Call for Proposals

When Mark Zuckerberg unveiled his vision of “the metaverse,” he depicted a future in which digital and physical worlds seamlessly intermix. Work, play, learning, creating – in other words, living – were imagined to span a “mixed reality” environment.

Zuckerberg’s venture is not alone; a whole series of metaverse worlds have emerged alongside an ecosystem using virtual reality, augmented reality, cryptocurrency, NFTs, machine learning, 3D environments, and digital twins. Supporters have capaciously called this envisioned future the next Internet, or Web3. Yet many, even some leaders in Silicon Valley, have deemed this future undesirable. Zuckerberg’s vision in particular has been much ridiculed. Nonetheless, the metaverse has gained traction with investors and technologists who assemble around the Web3 moniker.

A question arises for anthropologists, ethnographers, and other critical scholars of technology: how best to study these “mixed reality” worlds and the digital technologies they employ? Should one favor a methodological approach that follows these technologies, their creators, and their users into the virtual, or should one remain in the physical, searching out “IRL” traces of these virtual constellations? This workshop seeks to bring together scholars spanning these methodological orientations in their studies of today’s digital and virtual worlds. The aim is to seed a discussion about how both digital and analog ethnographic approaches are necessary for understanding these technological trends. Given how COVID-19 forced many of us to pursue remote and online research methods, we want to be mindful of what additional questions and opportunities present themselves as physically present modes of research become tentatively possible once again.

We welcome proposals from scholars studying digital and virtual technologies and the communities that assemble around them. This includes research on, but not limited to, Web3 (blockchain, cryptocurrency, NFTs, metaverses, etc), virtual worlds, virtual/augmented reality, 3D environments, and online communities. The site of research can be anywhere in the world, and we particularly welcome work outside Silicon Valley. We hope that scholars will present on a variety of themes and topics, with the unifying thread being an attention to methodological approaches and affordances. What do digital, in person, and/or mixed methods tell us about these emergent worlds and spaces?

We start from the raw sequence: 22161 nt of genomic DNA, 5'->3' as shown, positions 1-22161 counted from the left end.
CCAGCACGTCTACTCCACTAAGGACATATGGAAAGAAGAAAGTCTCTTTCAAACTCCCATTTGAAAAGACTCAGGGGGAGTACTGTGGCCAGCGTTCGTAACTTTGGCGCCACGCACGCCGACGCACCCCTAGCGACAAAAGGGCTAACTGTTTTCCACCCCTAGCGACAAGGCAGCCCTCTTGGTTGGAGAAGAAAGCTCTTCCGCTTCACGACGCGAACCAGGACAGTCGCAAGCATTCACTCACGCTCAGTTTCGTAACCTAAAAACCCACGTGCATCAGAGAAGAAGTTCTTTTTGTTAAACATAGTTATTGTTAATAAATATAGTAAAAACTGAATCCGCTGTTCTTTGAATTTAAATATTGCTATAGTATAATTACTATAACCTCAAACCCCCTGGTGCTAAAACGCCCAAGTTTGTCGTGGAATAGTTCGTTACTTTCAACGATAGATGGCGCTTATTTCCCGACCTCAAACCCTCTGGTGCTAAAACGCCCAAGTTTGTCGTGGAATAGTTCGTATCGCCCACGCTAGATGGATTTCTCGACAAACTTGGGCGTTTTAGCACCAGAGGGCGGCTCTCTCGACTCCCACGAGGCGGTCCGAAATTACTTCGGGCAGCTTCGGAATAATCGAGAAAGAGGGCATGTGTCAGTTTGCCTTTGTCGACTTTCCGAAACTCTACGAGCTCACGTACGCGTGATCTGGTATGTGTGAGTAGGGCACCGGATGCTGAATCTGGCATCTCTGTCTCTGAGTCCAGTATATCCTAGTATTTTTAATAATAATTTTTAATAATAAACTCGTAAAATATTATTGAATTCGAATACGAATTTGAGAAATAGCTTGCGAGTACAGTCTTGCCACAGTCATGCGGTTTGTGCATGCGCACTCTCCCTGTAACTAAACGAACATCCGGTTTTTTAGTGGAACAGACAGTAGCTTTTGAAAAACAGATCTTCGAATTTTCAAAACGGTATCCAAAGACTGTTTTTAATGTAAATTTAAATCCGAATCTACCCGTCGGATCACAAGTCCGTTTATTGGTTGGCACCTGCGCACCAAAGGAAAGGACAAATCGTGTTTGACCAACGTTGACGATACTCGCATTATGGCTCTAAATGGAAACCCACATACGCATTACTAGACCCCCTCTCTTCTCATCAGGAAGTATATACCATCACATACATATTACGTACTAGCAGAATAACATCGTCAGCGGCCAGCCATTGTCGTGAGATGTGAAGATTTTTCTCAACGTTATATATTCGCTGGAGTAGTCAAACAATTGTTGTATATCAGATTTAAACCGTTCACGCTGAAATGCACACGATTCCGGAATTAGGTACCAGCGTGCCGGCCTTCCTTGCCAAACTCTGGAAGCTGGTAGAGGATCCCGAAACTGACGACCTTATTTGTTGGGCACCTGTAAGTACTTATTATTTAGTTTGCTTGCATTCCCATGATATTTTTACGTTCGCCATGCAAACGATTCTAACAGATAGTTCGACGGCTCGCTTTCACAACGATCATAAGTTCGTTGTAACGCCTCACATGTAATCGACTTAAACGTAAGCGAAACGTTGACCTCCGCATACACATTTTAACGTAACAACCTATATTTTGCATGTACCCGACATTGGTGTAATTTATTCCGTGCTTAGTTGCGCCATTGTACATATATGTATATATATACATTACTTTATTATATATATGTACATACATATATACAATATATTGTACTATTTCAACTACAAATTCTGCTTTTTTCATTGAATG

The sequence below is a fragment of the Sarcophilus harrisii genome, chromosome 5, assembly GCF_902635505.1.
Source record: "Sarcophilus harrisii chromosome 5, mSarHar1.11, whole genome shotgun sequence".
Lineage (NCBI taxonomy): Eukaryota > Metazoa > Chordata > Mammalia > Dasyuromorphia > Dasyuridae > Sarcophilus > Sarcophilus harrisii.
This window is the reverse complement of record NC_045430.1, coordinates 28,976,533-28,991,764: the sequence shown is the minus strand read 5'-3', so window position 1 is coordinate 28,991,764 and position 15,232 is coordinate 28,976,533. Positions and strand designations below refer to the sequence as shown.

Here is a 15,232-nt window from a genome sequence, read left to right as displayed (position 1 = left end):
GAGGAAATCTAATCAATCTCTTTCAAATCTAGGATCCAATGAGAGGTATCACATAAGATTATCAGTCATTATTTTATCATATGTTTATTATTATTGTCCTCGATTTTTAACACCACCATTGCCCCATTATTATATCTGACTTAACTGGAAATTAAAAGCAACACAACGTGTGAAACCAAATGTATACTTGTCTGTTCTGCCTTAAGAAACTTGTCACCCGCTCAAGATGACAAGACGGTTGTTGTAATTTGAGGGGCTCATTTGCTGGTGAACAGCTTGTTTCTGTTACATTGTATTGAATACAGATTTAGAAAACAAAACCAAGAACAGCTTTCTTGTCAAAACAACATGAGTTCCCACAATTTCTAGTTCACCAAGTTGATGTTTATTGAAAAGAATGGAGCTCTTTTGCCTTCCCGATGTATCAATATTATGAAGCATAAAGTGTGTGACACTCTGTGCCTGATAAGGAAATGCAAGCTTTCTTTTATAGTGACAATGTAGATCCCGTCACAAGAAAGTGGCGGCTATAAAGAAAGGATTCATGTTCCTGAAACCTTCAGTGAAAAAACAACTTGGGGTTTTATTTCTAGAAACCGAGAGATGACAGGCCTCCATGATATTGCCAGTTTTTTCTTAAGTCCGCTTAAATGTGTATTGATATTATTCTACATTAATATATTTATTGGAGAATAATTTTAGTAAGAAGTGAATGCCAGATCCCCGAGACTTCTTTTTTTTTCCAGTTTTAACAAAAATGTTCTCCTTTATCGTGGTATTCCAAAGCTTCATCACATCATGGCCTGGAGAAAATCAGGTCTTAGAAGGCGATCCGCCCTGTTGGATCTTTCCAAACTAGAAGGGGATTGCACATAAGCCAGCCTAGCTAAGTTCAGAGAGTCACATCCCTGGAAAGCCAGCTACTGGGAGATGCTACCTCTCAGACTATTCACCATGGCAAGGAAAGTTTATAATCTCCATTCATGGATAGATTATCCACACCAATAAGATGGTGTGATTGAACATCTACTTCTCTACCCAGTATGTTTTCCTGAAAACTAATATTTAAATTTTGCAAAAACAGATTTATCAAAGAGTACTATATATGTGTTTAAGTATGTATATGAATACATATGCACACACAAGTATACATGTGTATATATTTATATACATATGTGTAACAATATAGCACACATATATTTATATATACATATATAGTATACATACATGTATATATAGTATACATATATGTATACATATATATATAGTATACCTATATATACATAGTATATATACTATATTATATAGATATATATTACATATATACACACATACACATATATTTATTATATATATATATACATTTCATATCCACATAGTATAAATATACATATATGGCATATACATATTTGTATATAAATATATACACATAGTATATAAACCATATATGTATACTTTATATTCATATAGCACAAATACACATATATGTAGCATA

In addition to paper presentations and brainstorm sessions, the workshop will feature a public keynote by Héctor Beltrán, Assistant Professor of Anthropology at MIT, followed by a dinner for participants in the evening.

 


 

Logistics

Workshop Dates: February 23rd and February 24th, 2023

Application Process: Please fill out this webform, which will include a space to provide a 150 word abstract for a 15 minute talk you’d like to give. We welcome works in progress.

Application Due Date: December 16, 2022

Location: this will be an in person event at Yale University in New Haven, CT

Costs and Stipend: There is no cost to attend the workshop. Eligible participants will receive a $250 stipend to offset travel and lodging costs. Meals will be provided during the event.

Questions? Please email spencer.kaplan@yale.edu or lisa.messeri@yale.edu.

This workshop is organized by Lisa Messeri and Spencer Kaplan. It is sponsored by the Yale University Department of Anthropology and The Order of Multitudes Mellon Sawyer Seminar.